“I do notice that sometimes, like on health care, when [Obama] says it’s the right thing to do, it’s him saying you love God by loving your neighbor,” says Watkins, who leads a mainline denomination called Christian Church (Disciples of Christ). “He’s doing the best he can to be guided by God so he can be a faithful follower of Christ.”

Skeptics might write off Obama’s Bible talk as sanctimonious window dressing, aimed at no higher purpose than connecting with churchgoers in the purple and red states. But translating the Good Book into progressive politics has always been a mainstay of Obama’s political biography.

‘An awesome God in the blue states’

When Obama landed on Chicago’s South Side in 1985 as an idealistic 23-year-old, eager to start work as a community organizer, he was already a political liberal.

He was also a man without a religion, the son of a spiritual-but-not-religious mother whom he would later describe as “a lonely witness for secular humanism” and an estranged African father who was born a Muslim but died an atheist.

Obama’s work in Chicago, built around causes like tenants’ rights and job training for laid-off workers, was steeped in religion.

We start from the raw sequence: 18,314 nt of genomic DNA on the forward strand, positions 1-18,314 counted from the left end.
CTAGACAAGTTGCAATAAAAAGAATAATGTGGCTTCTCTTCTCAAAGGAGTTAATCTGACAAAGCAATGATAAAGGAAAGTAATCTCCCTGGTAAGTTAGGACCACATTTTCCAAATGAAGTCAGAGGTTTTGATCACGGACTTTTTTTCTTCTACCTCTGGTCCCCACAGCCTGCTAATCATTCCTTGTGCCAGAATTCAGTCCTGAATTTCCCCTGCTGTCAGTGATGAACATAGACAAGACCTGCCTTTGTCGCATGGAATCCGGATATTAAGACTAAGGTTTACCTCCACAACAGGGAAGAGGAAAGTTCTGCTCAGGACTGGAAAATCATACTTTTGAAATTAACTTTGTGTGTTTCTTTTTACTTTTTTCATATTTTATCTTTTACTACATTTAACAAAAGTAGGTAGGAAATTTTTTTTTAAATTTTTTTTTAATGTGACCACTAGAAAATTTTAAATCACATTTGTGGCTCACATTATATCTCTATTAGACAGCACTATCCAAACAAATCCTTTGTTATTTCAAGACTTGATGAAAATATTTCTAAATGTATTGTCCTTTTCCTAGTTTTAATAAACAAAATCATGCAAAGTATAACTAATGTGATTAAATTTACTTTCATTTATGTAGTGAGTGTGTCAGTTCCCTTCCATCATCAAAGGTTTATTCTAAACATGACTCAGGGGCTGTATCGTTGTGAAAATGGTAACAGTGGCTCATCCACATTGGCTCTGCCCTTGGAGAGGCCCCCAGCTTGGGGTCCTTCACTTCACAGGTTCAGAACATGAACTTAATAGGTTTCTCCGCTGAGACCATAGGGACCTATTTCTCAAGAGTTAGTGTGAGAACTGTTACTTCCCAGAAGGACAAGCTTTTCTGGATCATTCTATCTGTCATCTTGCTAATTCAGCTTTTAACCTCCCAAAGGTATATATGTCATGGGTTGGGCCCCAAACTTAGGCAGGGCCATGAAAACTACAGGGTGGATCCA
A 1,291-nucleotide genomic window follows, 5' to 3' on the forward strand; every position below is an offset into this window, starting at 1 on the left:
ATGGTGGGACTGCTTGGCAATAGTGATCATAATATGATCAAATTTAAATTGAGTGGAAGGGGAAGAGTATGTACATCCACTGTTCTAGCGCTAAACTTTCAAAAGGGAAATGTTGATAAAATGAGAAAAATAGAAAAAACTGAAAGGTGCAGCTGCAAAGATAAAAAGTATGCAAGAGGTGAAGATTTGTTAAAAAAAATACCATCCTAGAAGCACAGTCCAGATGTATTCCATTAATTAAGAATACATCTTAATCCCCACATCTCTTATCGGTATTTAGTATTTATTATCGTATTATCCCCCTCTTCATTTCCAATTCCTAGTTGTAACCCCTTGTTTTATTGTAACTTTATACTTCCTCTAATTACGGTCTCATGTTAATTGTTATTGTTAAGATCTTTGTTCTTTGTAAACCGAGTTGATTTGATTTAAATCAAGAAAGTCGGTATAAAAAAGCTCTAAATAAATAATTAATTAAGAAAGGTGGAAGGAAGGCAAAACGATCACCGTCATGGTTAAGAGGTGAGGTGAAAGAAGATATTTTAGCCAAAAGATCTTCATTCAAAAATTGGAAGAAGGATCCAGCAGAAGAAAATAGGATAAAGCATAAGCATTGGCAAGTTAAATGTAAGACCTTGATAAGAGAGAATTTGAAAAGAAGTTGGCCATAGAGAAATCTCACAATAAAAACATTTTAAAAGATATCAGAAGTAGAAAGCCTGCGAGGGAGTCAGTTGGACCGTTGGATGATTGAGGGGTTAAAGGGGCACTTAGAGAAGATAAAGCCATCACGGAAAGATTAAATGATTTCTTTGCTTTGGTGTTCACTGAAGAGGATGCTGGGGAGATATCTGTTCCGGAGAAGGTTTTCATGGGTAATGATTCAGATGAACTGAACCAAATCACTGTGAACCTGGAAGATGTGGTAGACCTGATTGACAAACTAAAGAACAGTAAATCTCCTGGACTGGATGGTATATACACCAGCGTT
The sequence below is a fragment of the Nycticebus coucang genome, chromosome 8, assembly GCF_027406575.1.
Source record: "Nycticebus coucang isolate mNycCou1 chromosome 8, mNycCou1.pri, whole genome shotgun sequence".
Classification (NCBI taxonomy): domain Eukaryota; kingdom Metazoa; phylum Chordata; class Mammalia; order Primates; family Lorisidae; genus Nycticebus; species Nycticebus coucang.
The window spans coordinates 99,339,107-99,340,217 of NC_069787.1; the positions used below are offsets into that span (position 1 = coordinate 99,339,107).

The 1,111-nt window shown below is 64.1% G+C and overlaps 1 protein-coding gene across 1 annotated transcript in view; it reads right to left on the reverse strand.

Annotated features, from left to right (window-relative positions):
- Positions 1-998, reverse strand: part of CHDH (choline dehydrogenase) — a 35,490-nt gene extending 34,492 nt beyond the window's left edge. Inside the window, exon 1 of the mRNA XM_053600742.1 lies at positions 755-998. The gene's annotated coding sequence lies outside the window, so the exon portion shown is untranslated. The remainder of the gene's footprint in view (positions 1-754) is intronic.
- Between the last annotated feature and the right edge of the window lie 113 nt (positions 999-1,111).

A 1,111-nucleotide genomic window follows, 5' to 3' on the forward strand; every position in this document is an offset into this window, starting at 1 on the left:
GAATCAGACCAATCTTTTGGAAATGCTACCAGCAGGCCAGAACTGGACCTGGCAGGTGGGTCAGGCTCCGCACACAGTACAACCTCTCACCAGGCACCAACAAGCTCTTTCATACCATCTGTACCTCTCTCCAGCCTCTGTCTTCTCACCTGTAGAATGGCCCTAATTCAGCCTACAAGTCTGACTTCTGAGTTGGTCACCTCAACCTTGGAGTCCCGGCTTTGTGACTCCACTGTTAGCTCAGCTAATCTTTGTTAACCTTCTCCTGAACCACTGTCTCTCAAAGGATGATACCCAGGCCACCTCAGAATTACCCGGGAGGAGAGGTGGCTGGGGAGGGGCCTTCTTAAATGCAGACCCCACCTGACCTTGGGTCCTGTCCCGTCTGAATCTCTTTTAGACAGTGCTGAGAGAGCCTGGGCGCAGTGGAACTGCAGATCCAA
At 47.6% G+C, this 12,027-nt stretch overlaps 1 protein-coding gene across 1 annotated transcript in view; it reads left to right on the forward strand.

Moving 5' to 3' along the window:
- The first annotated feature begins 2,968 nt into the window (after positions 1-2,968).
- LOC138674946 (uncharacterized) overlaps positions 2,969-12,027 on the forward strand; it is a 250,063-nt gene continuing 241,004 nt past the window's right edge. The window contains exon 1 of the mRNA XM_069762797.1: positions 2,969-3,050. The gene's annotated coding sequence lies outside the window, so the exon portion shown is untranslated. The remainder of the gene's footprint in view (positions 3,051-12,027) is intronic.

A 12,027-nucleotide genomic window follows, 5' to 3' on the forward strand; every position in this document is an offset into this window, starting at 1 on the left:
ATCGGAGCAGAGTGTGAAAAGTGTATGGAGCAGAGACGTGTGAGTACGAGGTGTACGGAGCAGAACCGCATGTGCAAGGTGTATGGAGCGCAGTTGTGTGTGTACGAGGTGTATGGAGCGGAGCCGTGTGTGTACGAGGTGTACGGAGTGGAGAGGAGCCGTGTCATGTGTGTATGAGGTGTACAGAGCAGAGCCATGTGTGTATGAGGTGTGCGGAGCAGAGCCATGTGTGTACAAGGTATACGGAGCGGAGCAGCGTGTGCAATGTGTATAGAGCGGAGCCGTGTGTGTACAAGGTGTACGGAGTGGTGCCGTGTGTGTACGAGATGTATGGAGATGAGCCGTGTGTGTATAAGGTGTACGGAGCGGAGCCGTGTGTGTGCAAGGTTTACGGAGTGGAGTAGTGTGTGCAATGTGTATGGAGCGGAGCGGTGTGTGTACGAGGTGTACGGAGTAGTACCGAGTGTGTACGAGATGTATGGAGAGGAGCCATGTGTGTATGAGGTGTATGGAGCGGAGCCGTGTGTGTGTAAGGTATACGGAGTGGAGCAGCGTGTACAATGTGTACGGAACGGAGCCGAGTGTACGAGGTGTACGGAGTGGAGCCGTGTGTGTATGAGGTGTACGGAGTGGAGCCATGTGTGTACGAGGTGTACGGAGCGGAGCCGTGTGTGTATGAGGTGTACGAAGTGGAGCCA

His salary was paid by a coalition of churches. And the job took him into many black churches, among the most influential institutions in the neighborhood he was organizing, including Wright’s Trinity United Church of Christ.

After a lifelong struggle to fit in, set in motion by his mixed-race parents, Trinity felt like home.

“I came to realize that without a vessel for beliefs, without an unequivocal commitment to a particular community of faith,” he wrote later, “I would be consigned at some level to always remain apart.”

The Rev. Jeremiah Wright, who brought Obama to Christianity, ignited controversy that almost brought down Obama's 2008 presidential campaign.